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Local lakes, reservoirs now a little safer

Families fishing in the Yuba and Bear watersheds now have easy access to information about which fish are safe to eat at over 28 lakes and reservoirs.

On July 11, 19 volunteers organized by the South Yuba River Citizens League, The Sierra Fund and the Wolf Creek Community Alliance traveled to popular fishing locations and posted 98 fish consumption advisory signs.

This marks the first time these state-issued fish consumption guidelines have ever been posted at these water bodies. Anglers now have the information they need to make smart decisions on what fish are safe to eat and feed to their families.



Volunteers gathered at Seaman’s Lodge in Nevada City to learn why these advisories are important. Presentations from The Sierra Fund explained the introduction of mercury into our waterways from historic gold mining, and how it accumulates in fish. Nevada County Environmental Health Director Amy Irani spoke at the event as well.

“It is an honor to be here to support these community groups and volunteers as they work to get this important information out to the public,” Irani said.




The information contained in the fish consumption advisory, issued by California’s Office of Environmental Health Hazard Assessment, is important to anglers in the Sierra Nevada region because of historic mining activity that has led to elevated levels of mercury in local fish.

Of the more than 26 million pounds of mercury that was brought to this region for use in processing gold during California’s Gold Rush, approximately 10-30 percent was lost to the environment and remains in local watersheds and ecosystems.

Sport fish consumption is likely the single most significant route by which people are exposed to mercury that remains in the Sierra Nevada foothills from legacy mining activity.

Some popular sport fish such as bass and brown trout can contain the highest levels of mercury, due to the way mercury enters and accumulates in the longer lived and predatory fish. OEHHA recommends limited or no consumption of these fish for children and women of childbearing age.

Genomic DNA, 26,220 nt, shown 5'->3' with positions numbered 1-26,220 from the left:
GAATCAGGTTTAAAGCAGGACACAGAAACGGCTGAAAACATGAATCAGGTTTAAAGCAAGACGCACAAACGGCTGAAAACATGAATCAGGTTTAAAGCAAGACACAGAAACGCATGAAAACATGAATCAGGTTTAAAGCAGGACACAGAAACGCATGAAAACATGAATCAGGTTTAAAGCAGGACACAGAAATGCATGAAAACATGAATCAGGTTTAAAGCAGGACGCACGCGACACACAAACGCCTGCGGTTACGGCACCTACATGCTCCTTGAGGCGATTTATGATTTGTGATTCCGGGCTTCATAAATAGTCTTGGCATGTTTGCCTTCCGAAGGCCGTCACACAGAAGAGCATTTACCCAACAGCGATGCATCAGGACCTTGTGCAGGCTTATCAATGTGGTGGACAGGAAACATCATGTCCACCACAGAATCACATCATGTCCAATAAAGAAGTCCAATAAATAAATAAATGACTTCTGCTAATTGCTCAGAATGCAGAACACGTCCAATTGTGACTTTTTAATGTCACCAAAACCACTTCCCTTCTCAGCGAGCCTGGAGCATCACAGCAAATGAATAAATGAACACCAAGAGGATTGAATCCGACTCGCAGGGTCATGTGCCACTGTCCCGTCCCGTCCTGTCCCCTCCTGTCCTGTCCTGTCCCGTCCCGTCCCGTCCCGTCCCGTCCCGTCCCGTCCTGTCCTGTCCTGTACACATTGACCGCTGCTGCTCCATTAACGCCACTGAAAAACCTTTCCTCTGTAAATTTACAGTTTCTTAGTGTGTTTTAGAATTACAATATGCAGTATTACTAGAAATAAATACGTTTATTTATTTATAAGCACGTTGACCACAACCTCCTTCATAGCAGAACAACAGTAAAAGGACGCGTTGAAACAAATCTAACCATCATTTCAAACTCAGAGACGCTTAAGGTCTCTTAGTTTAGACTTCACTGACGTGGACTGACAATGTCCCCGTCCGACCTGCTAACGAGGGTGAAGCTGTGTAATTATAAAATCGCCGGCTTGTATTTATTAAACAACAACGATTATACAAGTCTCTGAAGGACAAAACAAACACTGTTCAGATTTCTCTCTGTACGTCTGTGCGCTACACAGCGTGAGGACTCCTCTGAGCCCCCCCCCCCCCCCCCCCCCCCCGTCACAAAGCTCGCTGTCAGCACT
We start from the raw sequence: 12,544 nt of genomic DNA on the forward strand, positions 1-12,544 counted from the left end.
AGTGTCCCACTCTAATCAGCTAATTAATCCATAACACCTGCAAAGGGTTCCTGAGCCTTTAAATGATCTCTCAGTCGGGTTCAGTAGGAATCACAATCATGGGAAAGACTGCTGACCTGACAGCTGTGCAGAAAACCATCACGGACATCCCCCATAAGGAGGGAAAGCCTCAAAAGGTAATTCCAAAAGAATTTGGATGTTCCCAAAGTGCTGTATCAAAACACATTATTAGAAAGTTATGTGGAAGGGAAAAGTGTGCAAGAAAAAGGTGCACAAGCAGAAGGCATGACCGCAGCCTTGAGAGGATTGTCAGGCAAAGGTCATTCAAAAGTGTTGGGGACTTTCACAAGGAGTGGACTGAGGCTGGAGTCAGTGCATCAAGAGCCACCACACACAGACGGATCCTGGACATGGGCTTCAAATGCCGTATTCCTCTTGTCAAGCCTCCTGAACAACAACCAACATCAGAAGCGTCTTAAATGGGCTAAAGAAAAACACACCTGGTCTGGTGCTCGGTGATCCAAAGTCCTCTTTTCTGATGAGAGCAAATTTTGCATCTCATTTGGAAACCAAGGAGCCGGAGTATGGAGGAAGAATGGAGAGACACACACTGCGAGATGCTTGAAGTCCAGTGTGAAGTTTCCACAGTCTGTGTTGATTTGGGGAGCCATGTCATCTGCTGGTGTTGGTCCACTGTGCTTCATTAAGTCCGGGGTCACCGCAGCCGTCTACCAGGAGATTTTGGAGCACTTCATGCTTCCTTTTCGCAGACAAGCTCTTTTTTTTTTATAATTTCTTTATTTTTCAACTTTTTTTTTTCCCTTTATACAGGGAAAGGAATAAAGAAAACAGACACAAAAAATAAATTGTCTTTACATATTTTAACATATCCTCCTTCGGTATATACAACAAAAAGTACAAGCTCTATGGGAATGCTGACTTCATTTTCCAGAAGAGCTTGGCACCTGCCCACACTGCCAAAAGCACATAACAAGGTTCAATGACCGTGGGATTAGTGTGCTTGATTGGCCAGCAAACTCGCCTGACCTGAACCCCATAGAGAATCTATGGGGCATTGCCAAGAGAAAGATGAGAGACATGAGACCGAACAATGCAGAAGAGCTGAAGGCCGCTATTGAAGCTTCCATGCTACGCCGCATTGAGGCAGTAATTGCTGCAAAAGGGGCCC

Rainbow trout, another popular sport fish, is generally one of the healthiest options for eating locally caught fish.

The Sierra Fund plans to survey anglers now that the advisories are in place to learn about the effectiveness of the new signs.

“We were honored by the team of volunteers who showed up to help us with this long-neglected public health issue, and hope to repeat and expand this effort next year,” said Kerry Morse, Program Director at the Sierra Fund.

“With the notes and information gathered by the volunteers, we will be able to continue to refine how we do these postings and deliver this valuable information to anglers for years to come.”

The advisories were posted at Rollins Reservoir, Englebright Lake, Combie Lake, Camp Far West Reservoir, Black Swan preserve, Sardine Lakes and other Tahoe National Forest locations in the Gold Lakes Basin, Bowman Lake, Bullards Bar, Scotts Flat, Hirschman’s Pond, Lost Mine Lake, Fuller Lake, Rucker Lake, the Grouse Ridge area, Milton Reservoir, Jackson Meadows, Lake Faucherie and others.

For anyone who would like to assist with this effort, there is still an opportunity to participate.

If you are going camping or hiking in the Bear or Yuba watersheds this summer, contact The Sierra Fund to pick up an advisory sign to bring with you.

Additionally, to sign up to receive information about next year’s postering day, contact The Sierra Fund Outreach Coordinator Kelsey Westfall at 530-265-8454, ext. 217 or kelsey.westfall@sierrafund.org.

The fish advisory posting effort is made possible by funding from The California Wellness Foundation, the California EPA Environmental Justice Small Grants program, the California Department of Water Resources, and the Clarence E. Heller Charitable Foundation.


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